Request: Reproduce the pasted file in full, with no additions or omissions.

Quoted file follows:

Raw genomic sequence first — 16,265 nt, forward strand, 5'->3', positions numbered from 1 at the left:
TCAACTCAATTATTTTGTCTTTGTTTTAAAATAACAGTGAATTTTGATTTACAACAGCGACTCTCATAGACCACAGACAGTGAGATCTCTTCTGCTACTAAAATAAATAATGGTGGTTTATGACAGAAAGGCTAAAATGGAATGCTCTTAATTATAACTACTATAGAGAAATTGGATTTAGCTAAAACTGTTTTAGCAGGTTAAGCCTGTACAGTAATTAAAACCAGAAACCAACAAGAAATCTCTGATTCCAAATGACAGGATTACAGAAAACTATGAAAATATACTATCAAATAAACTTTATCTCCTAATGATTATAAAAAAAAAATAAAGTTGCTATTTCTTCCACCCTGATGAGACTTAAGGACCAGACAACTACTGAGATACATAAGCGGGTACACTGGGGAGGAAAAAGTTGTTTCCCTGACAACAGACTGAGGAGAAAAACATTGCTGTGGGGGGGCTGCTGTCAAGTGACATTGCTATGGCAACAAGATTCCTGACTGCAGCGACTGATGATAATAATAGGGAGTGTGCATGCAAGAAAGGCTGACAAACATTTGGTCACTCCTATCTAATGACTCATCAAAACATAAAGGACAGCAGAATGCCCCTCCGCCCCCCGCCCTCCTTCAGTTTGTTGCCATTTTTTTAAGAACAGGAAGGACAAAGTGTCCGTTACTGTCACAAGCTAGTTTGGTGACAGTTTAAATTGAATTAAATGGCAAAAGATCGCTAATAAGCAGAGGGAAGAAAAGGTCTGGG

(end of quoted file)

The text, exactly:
Raw genomic sequence first — 16,265 nt, forward strand, 5'->3', positions numbered from 1 at the left:
TCAACTCAATTATTTTGTCTTTGTTTTAAAATAACAGTGAATTTTGATTTACAACAGCGACTCTCATAGACCACAGACAGTGAGATCTCTTCTGCTACTAAAATAAATAATGGTGGTTTATGACAGAAAGGCTAAAATGGAATGCTCTTAATTATAACTACTATAGAGAAATTGGATTTAGCTAAAACTGTTTTAGCAGGTTAAGCCTGTACAGTAATTAAAACCAGAAACCAACAAGAAATCTCTGATTCCAAATGACAGGATTACAGAAAACTATGAAAATATACTATCAAATAAACTTTATCTCCTAATGATTATAAAAAAAAAATAAAGTTGCTATTTCTTCCACCCTGATGAGACTTAAGGACCAGACAACTACTGAGATACATAAGCGGGTACACTGGGGAGGAAAAAGTTGTTTCCCTGACAACAGACTGAGGAGAAAAACATTGCTGTGGGGGGGCTGCTGTCAAGTGACATTGCTATGGCAACAAGATTCCTGACTGCAGCGACTGATGATAATAATAGGGAGTGTGCATGCAAGAAAGGCTGACAAACATTTGGTCACTCCTATCTAATGACTCATCAAAACATAAAGGACAGCAGAATGCCCCTCCGCCCCCCGCCCTCCTTCAGTTTGTTGCCATTTTTTTAAGAACAGGAAGGACAAAGTGTCCGTTACTGTCACAAGCTAGTTTGGTGACAGTTTAAATTGAATTAAATGGCAAAAGATCGCTAATAAGCAGAGGGAAGAAAAGGTCTGGG